@Mogan: Microsoft will never be at a competitive advantage because every game on Xbox also gets released on Windows at least. Nothing is exclusive.

Avatar image for Mogan
Mogan

@CyberEarth: I mean, if you’re buying their first party stuff on Xbox, or from their Windows store, or Steam what’s Microsoft care?

Putting their stuff on PC gives them access to more gamers. I don’t think that’s going to hurt them.

Avatar image for gamerbum
GamerBum

@Mogan: Stop talking sense would you? Your confusing all the neanderthals who can’t look past their crappy playstations. Seriously though how many times did you have to explain your comment. You made perfect sense the first time.

The ponies on this site are so thick and are many.

Avatar image for CyberEarth
CyberEarth

@Mogan: "Putting their stuff on PC gives them access to more gamers. I don’t think that’s going to hurt them."

Apparently it does, because gamers overwhelmingly chose PS4 and highlight true exclusives as one of the leading reasons why.

So if I can buy on PC, why do I need to buy their console that clearly has things like locked frame rates.

Avatar image for Mogan
Mogan

@CyberEarth: We won’t really see how successful MS putting their first party stuff on PC is for a bit, since they’re only just now cranking up the first party development.

And I doubt MS cares if you buy an Xbox to play their games or play them on Windows. They won’t actually need to compete with Sony on hardware sales if they’re selling games and Game Pass subs. And whatever their streaming service ends up being.

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Ditronus

@Mogan: I don't care for their UI. If I pay for my games, hardware, and online service, why am I forced to look at several dynamic ad tiles on my dashboard permanently?

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Mogan

@ditronus: I actually like that stuff. Not so much the ads, but having the store, Game Pass, and Mixer all right there on the dashboard is handy for me.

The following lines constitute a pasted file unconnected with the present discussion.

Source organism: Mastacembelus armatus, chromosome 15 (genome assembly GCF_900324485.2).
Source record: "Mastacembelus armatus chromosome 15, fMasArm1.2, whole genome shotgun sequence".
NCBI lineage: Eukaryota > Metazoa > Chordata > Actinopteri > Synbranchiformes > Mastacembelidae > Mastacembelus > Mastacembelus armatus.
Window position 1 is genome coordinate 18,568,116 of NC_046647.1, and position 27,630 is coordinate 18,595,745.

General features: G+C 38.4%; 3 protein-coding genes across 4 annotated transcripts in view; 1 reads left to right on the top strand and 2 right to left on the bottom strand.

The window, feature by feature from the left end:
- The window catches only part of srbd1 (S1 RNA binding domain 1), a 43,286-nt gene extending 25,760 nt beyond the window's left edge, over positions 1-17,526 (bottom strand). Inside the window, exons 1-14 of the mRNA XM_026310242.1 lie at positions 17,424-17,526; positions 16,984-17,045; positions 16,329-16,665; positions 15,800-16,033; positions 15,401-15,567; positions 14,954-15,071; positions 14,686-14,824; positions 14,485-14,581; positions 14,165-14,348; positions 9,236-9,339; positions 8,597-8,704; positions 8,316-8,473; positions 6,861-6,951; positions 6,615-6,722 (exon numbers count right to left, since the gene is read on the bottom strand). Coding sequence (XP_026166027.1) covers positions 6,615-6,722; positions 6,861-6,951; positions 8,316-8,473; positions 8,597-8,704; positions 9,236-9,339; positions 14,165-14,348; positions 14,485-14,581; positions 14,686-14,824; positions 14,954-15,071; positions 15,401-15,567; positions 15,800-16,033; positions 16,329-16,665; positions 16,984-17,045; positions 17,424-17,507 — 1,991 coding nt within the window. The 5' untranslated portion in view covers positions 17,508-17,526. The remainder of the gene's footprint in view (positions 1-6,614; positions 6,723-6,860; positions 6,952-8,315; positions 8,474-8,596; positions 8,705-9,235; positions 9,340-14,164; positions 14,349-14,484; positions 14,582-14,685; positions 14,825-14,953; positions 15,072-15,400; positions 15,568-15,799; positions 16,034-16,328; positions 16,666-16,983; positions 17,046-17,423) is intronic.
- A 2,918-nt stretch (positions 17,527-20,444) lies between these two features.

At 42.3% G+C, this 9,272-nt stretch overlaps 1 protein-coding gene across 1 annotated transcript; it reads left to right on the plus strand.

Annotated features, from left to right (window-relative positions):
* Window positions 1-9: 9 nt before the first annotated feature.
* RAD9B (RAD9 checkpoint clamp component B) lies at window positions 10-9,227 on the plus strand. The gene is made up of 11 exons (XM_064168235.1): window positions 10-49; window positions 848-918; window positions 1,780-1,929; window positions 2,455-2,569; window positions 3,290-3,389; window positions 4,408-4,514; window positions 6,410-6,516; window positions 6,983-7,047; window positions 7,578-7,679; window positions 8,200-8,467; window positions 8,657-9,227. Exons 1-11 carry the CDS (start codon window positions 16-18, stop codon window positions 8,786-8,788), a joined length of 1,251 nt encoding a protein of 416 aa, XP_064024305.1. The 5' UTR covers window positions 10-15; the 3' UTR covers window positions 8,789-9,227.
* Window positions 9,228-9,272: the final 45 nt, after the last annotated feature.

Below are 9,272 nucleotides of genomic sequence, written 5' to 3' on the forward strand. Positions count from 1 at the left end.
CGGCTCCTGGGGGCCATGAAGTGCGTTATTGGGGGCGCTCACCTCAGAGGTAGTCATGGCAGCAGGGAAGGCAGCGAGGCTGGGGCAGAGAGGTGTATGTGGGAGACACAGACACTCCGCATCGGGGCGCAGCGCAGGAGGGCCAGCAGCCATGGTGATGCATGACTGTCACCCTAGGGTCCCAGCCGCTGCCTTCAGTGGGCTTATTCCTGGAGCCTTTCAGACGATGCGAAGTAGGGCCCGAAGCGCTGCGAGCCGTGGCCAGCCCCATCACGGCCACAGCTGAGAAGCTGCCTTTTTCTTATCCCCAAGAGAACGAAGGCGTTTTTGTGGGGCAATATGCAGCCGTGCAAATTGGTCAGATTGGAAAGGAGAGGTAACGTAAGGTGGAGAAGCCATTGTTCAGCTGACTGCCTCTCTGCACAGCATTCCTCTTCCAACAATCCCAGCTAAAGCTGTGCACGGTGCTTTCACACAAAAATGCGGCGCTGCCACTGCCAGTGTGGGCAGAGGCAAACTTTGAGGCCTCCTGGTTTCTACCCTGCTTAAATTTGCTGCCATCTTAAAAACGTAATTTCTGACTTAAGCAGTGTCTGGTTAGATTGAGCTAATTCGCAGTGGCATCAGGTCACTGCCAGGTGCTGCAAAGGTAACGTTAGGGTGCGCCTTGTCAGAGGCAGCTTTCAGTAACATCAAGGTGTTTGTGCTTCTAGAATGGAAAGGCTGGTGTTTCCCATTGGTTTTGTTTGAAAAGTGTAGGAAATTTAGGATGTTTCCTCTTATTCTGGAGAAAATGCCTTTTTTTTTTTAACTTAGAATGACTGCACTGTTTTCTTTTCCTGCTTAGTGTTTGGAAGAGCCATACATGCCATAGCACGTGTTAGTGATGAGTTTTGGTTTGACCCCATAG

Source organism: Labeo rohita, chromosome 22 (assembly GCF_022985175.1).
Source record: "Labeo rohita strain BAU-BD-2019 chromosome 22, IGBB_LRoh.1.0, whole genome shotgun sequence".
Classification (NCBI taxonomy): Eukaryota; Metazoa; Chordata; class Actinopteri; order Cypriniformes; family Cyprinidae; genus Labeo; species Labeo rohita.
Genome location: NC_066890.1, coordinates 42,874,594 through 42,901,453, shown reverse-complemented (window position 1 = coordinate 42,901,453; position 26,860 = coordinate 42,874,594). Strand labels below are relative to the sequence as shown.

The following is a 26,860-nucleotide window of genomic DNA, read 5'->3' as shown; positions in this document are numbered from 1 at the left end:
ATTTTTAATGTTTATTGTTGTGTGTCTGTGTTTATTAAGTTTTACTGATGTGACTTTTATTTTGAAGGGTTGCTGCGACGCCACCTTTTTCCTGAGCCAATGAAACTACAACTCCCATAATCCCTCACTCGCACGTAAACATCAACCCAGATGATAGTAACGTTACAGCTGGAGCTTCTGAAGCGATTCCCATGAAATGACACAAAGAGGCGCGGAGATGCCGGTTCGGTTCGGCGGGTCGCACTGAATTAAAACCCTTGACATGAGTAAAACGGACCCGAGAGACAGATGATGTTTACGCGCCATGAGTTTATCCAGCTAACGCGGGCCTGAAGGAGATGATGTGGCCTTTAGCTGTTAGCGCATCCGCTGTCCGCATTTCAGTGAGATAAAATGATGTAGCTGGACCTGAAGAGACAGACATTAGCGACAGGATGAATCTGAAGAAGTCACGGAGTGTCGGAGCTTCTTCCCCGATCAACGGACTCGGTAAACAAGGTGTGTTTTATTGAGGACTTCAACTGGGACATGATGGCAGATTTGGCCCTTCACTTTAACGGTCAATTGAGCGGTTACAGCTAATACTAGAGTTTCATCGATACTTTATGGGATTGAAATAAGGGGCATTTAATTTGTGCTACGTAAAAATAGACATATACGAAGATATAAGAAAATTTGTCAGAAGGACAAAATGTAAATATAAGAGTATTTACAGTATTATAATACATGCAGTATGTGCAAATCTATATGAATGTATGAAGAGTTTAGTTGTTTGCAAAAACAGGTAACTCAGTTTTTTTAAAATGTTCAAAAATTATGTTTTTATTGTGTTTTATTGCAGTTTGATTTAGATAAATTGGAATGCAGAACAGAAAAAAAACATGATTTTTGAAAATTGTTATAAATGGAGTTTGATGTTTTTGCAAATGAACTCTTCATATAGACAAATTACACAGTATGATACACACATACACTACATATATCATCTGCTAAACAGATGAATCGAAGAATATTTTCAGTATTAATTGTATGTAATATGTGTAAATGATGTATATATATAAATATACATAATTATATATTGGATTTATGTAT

I wasn't a fan of the PS4's UI because it was just one long bar of icons without any hierarchy.

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DoubleM-K

@Mogan: To say "Xbox is a significantly better platform than PlayStation", is a matter of opinion.

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Mogan

@doublem-k: Clearly, but it's my opinion, so that's why I'm saying it.

Xbox has Game Pass, backwards compatibility, the better online and market place services, cross buy/save with the PC versions of all MS's first party stuff (and cross play in some cases), and the X is the most powerful console hardware.

I didn't have an issue with my PS4, but it always felt like a pretty traditional game console. I'd play the PS4 games I bought on it, and that was it. I much preferred the Xbox for everything that wasn't a PS4 exclusive game.

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Ditronus

@Mogan: yes, the X, the $100 more expensive console, has better results with some games. That's to be expected. That means that for the last 1 1/2 years out of the possible 6 xbox has had better hardware. Base ps4 is still much better than base xbox.

I think the new xbox will be better than ps5, in terms of hardware. I expect Microsoft to not have any compelling first party games for years to come, still.

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Mogan

@ditronus: It'll probably take them some time to spin up their new studios, yeah. I don't expect either platform will have a terribly compelling launch library for the next generation; they rarely do. But Microsoft is clearly putting more effort into their first party stuff this time around, and I'm interested to see where that leads.

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newbpwnr

How is the guy ushering in crap like dlc, same day dlc, on disc dlc, loot boxes, and not even being able to use a console as a proper web browser for generations "progressive"?

Oh wait this is gamespot they are idiots.

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dussan2

Here is what is pissing me off.

MS has several IP's that they are just sitting on. Why not do another Mech Assault? Or make a proper Shadowrun action game. Do something with the IP's you bought up.